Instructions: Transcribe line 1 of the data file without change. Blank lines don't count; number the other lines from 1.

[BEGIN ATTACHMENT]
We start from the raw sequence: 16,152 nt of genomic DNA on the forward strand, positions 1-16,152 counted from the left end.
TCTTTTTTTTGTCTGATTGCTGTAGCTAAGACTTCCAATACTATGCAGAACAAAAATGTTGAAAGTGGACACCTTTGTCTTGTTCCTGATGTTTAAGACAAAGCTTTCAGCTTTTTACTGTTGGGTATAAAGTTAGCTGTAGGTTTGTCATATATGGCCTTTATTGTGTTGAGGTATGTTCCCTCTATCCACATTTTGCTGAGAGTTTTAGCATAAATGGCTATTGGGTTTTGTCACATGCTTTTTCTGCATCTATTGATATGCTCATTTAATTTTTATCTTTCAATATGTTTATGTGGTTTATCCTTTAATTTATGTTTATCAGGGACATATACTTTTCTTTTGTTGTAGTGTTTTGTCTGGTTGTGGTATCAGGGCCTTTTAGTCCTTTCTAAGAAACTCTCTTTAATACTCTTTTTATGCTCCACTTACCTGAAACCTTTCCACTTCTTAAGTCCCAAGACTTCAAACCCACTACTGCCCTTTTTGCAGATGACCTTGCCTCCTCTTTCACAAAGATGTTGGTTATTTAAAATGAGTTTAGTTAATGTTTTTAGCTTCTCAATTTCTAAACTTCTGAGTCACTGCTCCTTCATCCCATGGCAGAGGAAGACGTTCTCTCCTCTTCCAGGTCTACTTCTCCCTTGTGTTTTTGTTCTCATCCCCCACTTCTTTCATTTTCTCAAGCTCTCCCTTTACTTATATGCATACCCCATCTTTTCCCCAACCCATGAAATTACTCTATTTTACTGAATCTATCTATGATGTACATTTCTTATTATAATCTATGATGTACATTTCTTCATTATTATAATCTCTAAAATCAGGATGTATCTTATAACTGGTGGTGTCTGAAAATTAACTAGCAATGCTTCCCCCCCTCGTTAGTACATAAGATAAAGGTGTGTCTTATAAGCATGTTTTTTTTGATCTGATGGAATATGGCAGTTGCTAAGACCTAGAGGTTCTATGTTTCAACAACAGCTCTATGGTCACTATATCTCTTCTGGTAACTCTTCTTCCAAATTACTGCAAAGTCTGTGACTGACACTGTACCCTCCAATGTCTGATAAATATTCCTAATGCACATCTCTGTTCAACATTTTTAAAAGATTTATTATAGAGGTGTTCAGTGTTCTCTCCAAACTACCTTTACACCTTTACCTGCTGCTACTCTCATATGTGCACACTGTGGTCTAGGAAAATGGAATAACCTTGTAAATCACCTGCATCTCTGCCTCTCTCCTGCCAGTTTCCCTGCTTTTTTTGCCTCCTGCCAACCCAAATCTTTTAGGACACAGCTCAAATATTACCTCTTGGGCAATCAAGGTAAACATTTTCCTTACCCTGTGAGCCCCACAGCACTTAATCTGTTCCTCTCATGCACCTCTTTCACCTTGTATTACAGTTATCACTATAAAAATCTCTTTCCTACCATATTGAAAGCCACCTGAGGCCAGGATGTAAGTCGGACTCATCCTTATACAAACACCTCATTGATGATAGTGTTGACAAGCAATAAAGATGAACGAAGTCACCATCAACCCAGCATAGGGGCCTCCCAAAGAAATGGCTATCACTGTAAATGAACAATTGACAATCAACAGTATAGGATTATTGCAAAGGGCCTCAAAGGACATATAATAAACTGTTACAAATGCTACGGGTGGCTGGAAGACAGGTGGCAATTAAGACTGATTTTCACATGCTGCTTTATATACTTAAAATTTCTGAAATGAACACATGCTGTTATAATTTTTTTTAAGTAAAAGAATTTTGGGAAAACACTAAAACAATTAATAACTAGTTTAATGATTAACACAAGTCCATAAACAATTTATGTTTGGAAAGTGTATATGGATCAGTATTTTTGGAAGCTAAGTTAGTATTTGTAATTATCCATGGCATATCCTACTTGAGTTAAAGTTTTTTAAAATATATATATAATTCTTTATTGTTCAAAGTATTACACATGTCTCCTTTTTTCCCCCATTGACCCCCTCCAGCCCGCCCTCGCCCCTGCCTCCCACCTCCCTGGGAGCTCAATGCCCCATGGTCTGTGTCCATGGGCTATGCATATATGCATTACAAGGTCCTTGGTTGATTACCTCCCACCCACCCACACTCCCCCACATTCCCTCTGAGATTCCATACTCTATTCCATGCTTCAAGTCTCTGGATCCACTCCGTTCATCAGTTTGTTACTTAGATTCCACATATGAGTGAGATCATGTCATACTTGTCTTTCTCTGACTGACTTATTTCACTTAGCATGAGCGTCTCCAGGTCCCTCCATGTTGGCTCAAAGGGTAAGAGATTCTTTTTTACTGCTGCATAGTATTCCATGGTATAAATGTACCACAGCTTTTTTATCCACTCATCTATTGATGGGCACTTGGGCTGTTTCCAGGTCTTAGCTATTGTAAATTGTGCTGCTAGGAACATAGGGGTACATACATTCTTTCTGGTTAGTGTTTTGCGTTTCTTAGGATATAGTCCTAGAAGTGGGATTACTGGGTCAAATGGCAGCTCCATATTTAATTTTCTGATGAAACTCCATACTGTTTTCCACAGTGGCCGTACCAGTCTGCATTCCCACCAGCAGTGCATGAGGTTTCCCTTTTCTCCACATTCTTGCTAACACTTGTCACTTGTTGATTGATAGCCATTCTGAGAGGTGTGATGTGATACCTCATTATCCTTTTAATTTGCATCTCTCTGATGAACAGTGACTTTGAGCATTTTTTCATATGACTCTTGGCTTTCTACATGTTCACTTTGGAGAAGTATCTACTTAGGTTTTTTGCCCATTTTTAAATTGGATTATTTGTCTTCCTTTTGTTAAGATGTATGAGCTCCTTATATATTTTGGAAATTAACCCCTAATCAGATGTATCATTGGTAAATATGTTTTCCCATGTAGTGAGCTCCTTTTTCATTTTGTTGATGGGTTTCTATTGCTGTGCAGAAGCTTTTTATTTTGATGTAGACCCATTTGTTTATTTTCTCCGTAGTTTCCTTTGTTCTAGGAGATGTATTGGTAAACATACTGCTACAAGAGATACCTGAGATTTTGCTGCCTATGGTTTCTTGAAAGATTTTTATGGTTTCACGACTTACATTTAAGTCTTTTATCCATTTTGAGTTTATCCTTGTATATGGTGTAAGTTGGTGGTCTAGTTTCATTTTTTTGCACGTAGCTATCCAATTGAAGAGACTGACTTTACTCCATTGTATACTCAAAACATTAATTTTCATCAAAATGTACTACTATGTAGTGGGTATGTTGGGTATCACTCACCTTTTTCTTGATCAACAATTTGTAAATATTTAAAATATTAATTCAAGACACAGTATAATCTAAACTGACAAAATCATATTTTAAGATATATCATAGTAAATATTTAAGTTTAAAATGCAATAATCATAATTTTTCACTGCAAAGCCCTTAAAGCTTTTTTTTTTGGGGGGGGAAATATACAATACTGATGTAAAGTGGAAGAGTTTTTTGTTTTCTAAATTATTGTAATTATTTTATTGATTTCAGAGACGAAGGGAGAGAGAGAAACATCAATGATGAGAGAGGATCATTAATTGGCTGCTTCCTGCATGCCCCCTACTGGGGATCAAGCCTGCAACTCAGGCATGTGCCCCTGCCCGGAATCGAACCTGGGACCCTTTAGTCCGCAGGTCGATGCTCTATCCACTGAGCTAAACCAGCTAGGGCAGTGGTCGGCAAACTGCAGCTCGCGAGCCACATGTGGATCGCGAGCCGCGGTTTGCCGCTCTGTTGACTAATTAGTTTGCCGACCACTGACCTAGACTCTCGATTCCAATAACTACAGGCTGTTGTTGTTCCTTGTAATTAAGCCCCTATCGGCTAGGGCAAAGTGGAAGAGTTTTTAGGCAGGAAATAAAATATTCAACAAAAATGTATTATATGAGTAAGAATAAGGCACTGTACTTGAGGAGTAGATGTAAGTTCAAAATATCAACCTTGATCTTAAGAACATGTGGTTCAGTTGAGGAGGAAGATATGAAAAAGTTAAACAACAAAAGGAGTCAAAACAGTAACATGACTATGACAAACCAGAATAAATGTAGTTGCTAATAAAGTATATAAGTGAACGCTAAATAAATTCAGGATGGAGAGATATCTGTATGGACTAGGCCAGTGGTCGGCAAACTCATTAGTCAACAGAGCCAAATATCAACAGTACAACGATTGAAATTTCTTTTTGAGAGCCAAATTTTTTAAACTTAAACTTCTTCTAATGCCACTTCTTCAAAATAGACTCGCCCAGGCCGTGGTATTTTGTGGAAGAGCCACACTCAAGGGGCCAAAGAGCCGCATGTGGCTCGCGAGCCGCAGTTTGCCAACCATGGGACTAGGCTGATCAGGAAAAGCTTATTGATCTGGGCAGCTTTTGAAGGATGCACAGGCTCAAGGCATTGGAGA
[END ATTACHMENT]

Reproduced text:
We start from the raw sequence: 16,152 nt of genomic DNA on the forward strand, positions 1-16,152 counted from the left end.